Got a vacancy? Here’s what to expect in a commercial real estate marketing report – Daily News

on Oct17
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Some of you reading this column own a company that occupies a building you also own. Others are involved in some facet of the commercial real estate profession – a broker, lender, architect, escrow holder, title officer, or contractor.

Still others might own a strip center, office building, or small industrial condo from which you derive monthly rent to supplement your income. (Hi, Rudy.)

Regardless of your angle – you’ve been on the receiving end – or have prepared – a marketing report. You see, when a vacancy occurs, a broker is hired to find a tenant or buyer for said vacancy. That is, of course, unless you choose to go it alone, which I strongly discourage — but I digress.

What information should expect from your broker in the report? I generally like to update three specific areas. Akin to a microscope zooming in – my reports start with the overall market conditions and zero in on specific recommendations for the assignment.

Market activity

The market in which your vacancy competes should be constantly reviewed by your commercial real estate professional. Let’s say you own an industrial building of 100,000 square feet that is 10 years old. How many spaces are available? What are the most recent comps? Speaking of comps, are they mainly sales or leases? What active requirements are circling?

Based on all of these data points, market conditions emerge from which decisions can be made. As an example: If you’re attempting to attract a tenant and the vast majority of recent activity is from buyers, you might consider altering your plan.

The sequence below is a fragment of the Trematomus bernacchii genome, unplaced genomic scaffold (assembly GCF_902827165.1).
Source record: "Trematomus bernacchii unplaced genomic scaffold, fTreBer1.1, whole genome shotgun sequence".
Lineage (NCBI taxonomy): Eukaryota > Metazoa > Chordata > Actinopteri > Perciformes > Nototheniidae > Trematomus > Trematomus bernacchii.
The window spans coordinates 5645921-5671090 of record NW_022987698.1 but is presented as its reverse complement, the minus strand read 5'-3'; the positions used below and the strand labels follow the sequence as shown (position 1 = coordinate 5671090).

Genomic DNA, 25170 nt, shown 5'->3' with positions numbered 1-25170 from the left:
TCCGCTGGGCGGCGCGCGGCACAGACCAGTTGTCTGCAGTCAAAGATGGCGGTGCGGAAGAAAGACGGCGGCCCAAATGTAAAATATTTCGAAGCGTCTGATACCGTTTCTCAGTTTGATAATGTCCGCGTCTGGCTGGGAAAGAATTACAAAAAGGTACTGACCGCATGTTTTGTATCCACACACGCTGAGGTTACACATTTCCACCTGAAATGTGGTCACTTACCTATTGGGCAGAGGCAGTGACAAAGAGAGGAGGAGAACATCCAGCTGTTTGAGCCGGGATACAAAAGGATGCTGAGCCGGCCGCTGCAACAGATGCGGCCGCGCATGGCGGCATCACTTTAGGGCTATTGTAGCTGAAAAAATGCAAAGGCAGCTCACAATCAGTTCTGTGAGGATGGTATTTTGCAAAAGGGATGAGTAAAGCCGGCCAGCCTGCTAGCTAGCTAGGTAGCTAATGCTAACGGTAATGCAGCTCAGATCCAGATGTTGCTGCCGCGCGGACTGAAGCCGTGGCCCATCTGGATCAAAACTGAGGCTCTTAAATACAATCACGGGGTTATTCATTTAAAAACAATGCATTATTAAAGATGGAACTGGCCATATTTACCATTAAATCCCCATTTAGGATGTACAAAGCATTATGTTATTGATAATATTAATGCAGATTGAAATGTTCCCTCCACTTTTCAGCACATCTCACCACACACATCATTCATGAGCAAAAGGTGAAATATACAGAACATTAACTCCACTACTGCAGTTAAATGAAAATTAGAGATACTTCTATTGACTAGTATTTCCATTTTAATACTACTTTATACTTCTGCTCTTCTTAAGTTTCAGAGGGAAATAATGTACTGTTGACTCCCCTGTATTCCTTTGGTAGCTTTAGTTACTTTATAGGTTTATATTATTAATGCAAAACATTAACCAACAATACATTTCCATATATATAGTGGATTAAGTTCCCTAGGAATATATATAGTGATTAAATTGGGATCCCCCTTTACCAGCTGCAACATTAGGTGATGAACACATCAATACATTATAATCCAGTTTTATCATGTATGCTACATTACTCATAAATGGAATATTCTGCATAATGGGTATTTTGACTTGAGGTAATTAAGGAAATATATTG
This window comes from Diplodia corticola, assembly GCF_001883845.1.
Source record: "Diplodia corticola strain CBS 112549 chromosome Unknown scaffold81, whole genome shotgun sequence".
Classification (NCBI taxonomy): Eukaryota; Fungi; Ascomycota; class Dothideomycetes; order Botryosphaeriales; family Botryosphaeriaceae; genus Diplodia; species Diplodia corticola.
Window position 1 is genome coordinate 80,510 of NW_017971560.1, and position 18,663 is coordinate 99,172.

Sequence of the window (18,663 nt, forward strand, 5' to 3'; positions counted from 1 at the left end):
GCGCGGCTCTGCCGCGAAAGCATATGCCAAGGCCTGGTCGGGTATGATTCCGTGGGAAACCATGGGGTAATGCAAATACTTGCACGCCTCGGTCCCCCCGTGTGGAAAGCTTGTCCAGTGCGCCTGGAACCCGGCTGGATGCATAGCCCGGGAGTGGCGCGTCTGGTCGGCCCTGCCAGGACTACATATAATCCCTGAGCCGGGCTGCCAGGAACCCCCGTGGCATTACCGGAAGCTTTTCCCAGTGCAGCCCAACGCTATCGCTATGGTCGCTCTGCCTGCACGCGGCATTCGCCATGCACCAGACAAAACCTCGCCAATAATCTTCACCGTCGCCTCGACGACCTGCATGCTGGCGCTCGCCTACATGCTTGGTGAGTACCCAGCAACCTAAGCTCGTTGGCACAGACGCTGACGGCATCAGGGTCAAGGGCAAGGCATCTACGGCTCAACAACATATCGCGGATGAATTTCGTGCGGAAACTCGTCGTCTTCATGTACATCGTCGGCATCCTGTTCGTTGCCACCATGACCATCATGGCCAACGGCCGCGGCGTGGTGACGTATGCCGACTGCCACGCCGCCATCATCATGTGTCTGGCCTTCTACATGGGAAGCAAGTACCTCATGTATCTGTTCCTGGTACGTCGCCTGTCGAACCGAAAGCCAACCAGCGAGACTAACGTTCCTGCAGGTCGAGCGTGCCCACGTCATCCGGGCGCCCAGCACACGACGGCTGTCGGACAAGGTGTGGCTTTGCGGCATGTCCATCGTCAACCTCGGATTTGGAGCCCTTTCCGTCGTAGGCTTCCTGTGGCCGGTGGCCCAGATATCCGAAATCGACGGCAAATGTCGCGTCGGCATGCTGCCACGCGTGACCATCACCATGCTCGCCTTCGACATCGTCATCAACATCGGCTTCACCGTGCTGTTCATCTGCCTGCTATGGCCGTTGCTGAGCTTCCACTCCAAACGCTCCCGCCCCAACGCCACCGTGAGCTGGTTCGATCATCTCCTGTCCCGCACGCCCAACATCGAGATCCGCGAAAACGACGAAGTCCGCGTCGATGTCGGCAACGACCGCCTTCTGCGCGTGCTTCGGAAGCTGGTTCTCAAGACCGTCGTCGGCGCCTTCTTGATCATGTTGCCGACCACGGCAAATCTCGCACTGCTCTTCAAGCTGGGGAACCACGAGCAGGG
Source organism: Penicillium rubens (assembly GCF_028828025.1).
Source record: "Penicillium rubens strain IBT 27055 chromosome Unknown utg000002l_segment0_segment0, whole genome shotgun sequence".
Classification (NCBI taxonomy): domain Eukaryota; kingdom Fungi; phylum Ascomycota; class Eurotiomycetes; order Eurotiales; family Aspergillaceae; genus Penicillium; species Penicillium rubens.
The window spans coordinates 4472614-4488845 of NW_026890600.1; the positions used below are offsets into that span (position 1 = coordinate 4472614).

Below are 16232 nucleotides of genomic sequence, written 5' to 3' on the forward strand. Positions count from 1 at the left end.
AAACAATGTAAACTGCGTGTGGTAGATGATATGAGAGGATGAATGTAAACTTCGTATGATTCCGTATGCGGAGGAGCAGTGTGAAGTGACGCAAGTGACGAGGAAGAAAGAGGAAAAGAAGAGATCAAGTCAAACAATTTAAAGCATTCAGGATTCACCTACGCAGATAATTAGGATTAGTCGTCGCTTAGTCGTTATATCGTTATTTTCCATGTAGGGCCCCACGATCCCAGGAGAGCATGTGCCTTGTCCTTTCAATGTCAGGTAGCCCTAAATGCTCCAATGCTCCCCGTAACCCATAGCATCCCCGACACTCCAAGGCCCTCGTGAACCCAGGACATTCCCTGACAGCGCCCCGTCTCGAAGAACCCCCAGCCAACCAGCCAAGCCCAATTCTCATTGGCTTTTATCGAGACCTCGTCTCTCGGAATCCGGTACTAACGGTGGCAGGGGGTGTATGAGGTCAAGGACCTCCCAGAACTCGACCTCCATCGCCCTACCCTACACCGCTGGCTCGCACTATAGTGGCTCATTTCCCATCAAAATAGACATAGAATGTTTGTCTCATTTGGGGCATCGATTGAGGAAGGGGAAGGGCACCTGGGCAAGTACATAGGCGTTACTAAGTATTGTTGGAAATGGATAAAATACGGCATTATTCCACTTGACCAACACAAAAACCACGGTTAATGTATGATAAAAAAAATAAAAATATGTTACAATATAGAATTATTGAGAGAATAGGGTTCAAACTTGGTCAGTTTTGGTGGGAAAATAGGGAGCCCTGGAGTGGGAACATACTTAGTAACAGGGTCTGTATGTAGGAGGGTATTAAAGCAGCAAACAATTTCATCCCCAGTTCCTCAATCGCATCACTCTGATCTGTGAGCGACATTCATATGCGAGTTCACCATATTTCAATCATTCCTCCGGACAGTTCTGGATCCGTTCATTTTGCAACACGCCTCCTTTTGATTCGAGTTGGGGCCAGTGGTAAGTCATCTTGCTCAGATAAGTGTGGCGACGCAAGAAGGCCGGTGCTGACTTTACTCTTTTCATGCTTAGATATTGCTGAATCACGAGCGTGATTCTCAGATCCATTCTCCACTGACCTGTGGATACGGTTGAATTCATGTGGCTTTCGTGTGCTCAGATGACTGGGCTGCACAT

Conversely, if your asking price eclipses the market sales, you better have some staying power to allow the pricing to catch up. But if you find yourself in a downward trending time, you may wait a very long time.

Active interest

Who has inquired? Are they kicking tires or is there some motivation for their search? I try very hard to find out specifically which company is represented, what else they are considering, and why our building may or may not work.

Next steps

Fresh coat of paint? Add an office or two? Freshen the landscape? Lower the pricing? Offer some owner-carried financing? Offer something that others can’t — an option to buy as an example. All could appear in the recommendations to an owner of commercial real estate.

Allen C. Buchanan, SIOR, is a principal with Lee & Associates Commercial Real Estate Services in Orange. He can be reached at abuchanan@lee-associates.com or 714.564.7104.



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